You can always trust the Bible so long as you are willing to struggle with it, seek understanding from it, but not expect answers from it. The Bible is a living word, not a dictionary or a textbook.

 

And as far as miracles are concerned, I don't know. Partly, the miracle stories are more often there to make a point about how we follow, and not necessarily what was said to happen. But I tend toward a process approach to theology in which God acts as a lure and not as a forceful or manipulative power. In other words, sure some miracles can probably happen, but don't count on it. And I don't think they are there to prove anything about Jesus.

Just some starting questions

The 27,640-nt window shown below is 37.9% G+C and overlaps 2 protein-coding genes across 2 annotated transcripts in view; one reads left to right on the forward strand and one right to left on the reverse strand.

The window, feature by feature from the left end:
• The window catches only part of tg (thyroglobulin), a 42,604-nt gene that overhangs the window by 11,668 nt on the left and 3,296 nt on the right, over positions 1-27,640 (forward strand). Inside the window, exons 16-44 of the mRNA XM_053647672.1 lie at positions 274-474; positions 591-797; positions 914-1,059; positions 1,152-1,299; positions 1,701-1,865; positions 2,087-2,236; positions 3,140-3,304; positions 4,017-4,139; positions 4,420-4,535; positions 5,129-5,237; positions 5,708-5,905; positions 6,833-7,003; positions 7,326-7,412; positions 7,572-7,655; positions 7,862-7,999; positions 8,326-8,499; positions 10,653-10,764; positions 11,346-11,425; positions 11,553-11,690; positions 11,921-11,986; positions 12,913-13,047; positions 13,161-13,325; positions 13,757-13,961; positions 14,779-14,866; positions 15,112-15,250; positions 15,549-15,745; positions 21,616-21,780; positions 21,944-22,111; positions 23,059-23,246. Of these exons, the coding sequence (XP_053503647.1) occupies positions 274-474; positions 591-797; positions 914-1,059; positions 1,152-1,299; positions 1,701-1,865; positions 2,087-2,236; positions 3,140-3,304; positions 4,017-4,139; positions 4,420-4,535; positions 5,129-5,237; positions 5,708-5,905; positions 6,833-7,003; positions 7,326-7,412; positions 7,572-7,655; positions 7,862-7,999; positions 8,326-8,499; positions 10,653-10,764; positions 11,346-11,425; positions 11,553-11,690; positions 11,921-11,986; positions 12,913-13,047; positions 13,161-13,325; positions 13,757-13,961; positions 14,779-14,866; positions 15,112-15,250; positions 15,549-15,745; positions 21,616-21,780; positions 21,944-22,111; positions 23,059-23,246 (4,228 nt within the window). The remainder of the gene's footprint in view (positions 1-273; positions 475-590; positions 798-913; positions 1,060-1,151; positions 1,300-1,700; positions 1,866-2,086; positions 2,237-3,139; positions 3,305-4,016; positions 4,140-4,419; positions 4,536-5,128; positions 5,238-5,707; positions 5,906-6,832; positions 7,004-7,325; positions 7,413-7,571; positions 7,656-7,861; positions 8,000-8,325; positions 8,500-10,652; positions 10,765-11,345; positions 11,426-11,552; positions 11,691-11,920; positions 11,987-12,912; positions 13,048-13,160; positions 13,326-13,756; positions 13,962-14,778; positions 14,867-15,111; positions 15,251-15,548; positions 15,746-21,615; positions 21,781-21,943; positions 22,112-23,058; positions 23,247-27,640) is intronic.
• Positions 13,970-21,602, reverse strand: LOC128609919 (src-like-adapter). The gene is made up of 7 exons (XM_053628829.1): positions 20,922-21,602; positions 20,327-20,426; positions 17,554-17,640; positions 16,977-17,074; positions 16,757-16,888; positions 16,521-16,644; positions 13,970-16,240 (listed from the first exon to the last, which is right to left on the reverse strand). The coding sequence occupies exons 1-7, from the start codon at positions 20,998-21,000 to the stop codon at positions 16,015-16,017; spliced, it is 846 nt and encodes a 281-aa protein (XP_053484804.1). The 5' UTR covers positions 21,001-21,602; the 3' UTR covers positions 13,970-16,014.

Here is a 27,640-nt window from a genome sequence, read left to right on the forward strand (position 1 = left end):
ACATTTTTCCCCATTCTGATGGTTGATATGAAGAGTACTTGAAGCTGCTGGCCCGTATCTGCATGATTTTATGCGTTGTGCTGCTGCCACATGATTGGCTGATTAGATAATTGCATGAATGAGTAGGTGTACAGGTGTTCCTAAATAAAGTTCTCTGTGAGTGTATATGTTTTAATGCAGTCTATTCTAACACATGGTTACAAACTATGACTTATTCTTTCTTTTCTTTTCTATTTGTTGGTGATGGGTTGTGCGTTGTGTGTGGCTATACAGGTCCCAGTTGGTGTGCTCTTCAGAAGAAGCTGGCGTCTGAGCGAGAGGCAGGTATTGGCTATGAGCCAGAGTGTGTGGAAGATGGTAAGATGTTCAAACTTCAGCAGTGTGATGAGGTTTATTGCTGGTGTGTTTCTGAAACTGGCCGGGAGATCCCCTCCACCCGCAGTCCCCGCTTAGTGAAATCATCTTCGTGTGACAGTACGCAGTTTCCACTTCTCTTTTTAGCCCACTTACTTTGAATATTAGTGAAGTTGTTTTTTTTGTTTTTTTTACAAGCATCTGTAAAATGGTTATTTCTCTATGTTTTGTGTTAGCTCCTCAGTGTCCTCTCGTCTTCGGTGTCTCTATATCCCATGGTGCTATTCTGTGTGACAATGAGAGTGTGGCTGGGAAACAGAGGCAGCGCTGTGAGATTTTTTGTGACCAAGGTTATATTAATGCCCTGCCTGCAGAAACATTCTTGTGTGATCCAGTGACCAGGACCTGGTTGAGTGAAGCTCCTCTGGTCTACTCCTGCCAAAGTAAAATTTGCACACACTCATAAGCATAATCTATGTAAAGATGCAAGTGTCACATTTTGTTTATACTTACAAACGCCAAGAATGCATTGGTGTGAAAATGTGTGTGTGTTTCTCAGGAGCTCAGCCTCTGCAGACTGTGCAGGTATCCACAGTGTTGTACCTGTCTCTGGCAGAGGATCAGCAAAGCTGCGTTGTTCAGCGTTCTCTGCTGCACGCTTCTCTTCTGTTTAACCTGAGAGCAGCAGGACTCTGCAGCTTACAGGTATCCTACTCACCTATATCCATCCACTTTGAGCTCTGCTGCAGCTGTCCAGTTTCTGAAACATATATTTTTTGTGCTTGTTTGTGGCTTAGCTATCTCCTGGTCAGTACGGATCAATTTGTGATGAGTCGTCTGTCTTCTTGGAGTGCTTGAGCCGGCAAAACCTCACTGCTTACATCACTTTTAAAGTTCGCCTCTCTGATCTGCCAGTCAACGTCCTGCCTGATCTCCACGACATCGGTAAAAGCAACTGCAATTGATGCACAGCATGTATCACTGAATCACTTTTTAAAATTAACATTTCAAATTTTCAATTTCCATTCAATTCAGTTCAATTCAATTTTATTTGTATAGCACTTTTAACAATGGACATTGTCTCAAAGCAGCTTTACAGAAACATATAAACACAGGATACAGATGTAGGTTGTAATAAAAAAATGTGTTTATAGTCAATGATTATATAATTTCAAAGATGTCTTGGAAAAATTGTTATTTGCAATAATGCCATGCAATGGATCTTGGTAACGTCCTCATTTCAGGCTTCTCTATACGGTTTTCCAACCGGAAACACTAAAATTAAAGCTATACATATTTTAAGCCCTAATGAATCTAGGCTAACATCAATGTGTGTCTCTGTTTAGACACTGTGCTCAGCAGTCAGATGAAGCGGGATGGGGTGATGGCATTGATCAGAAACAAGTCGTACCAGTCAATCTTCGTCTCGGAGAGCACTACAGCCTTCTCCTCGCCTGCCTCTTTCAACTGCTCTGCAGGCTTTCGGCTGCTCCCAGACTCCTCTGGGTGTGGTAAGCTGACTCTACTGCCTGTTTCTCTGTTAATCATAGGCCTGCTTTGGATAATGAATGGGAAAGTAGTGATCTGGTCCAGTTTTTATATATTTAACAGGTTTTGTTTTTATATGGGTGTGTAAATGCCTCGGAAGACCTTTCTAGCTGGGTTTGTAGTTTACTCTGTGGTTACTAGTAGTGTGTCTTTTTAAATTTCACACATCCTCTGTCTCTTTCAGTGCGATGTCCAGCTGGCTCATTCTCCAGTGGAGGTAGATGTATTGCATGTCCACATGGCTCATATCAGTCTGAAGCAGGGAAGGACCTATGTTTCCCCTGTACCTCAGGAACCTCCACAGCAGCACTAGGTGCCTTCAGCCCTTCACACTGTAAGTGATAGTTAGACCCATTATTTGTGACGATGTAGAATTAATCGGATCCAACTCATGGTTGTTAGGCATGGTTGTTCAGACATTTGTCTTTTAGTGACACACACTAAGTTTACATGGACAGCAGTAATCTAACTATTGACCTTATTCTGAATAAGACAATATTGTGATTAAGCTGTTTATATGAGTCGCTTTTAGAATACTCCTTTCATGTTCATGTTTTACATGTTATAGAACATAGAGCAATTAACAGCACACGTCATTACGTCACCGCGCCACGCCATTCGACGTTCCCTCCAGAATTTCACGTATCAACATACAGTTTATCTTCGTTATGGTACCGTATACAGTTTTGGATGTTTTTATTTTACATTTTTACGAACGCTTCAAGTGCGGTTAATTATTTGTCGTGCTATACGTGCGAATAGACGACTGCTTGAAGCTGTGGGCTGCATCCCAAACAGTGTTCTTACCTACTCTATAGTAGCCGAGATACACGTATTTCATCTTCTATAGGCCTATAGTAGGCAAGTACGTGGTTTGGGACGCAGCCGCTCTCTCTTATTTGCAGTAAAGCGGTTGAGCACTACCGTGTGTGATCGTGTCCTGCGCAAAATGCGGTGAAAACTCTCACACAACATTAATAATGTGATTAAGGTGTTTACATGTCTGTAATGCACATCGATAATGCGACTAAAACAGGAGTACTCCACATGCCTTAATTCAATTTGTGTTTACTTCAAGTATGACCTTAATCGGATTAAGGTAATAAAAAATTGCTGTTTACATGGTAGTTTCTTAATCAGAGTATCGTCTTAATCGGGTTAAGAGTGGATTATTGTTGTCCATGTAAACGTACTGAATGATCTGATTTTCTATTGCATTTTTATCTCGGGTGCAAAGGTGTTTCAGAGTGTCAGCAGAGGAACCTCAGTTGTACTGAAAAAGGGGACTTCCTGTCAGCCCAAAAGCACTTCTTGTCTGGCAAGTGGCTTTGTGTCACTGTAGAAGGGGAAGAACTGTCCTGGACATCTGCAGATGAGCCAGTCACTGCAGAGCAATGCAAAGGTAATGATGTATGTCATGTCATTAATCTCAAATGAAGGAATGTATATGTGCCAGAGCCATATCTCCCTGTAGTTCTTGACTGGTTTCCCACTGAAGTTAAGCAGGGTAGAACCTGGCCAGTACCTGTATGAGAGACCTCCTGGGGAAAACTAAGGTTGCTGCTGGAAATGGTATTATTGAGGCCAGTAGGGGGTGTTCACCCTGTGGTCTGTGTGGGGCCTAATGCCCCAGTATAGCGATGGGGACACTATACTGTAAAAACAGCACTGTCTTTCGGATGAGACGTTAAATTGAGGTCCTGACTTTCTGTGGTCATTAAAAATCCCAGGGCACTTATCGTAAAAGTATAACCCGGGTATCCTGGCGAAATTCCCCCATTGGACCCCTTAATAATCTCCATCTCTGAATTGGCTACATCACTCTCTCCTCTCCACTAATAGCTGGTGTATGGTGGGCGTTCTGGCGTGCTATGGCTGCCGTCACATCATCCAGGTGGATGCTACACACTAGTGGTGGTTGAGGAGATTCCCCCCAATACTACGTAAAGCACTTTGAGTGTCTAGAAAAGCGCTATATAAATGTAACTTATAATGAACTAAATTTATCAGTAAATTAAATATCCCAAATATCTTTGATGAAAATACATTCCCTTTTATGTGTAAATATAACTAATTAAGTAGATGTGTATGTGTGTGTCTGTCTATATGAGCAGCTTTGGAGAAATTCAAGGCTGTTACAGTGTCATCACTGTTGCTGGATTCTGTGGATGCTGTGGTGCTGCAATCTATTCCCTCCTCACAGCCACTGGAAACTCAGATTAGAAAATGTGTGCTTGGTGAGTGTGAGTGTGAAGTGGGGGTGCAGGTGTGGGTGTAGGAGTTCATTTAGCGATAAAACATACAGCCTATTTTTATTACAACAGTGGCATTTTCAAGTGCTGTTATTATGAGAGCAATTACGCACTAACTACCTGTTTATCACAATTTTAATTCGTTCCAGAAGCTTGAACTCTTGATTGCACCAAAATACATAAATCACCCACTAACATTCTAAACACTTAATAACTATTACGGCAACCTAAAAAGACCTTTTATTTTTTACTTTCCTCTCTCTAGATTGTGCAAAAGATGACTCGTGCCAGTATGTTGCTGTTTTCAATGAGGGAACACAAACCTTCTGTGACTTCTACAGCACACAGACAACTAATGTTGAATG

Edited by grampawombat
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I feel Jesus came in the flesh to transform mankind above materialism to a spiritual understanding and an experience with God. I am not into making the Bible a History book or a Science Book. I feel if it is explained with reason, the content of the stories in the Bible demonstrates the inner meaning of the universe and human life. These stories tell us who we are and how we should behave, providing us a way to self-understanding by serving the intellect’s desire to know about the beginning of creation and human life itself. The Bible proves it worth to me by providing me with knowledge and inspiration. I understand that it might not have this affect on others. Their intelligence has a vitally important part to play in answering their fundamental questions to preserve their mental and spiritual health. I support their spiritual studies and would like to learn from them also. I understand that the actions of some who call themselves Christians have turned people off to Jesus and the Bible in the same way that suicide bombers have turned people off to Islam.